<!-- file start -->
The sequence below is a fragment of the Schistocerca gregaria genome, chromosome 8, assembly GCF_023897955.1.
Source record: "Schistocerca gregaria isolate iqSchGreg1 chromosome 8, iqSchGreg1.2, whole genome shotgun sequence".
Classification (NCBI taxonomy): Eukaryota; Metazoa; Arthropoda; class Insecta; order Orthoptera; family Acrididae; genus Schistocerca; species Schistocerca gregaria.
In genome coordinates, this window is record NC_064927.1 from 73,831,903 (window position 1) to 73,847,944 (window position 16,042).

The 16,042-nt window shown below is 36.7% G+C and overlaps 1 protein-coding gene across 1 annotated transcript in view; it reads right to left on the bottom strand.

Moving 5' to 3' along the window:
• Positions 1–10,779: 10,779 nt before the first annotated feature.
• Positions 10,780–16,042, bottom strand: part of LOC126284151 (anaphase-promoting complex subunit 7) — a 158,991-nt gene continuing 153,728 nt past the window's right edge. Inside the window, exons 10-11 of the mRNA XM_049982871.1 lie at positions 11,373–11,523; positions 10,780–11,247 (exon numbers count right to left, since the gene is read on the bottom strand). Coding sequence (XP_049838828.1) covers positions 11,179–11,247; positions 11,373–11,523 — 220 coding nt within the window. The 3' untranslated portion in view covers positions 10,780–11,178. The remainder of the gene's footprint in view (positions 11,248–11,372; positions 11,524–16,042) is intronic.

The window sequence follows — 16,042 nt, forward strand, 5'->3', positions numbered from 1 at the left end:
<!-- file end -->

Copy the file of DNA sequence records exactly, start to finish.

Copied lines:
The sequence below is a fragment of the Schistocerca gregaria genome, chromosome 8, assembly GCF_023897955.1.
Source record: "Schistocerca gregaria isolate iqSchGreg1 chromosome 8, iqSchGreg1.2, whole genome shotgun sequence".
Classification (NCBI taxonomy): Eukaryota; Metazoa; Arthropoda; class Insecta; order Orthoptera; family Acrididae; genus Schistocerca; species Schistocerca gregaria.
In genome coordinates, this window is record NC_064927.1 from 73,831,903 (window position 1) to 73,847,944 (window position 16,042).

The 16,042-nt window shown below is 36.7% G+C and overlaps 1 protein-coding gene across 1 annotated transcript in view; it reads right to left on the bottom strand.

Moving 5' to 3' along the window:
• Positions 1–10,779: 10,779 nt before the first annotated feature.
• Positions 10,780–16,042, bottom strand: part of LOC126284151 (anaphase-promoting complex subunit 7) — a 158,991-nt gene continuing 153,728 nt past the window's right edge. Inside the window, exons 10-11 of the mRNA XM_049982871.1 lie at positions 11,373–11,523; positions 10,780–11,247 (exon numbers count right to left, since the gene is read on the bottom strand). Coding sequence (XP_049838828.1) covers positions 11,179–11,247; positions 11,373–11,523 — 220 coding nt within the window. The 3' untranslated portion in view covers positions 10,780–11,178. The remainder of the gene's footprint in view (positions 11,248–11,372; positions 11,524–16,042) is intronic.

The window sequence follows — 16,042 nt, forward strand, 5'->3', positions numbered from 1 at the left end: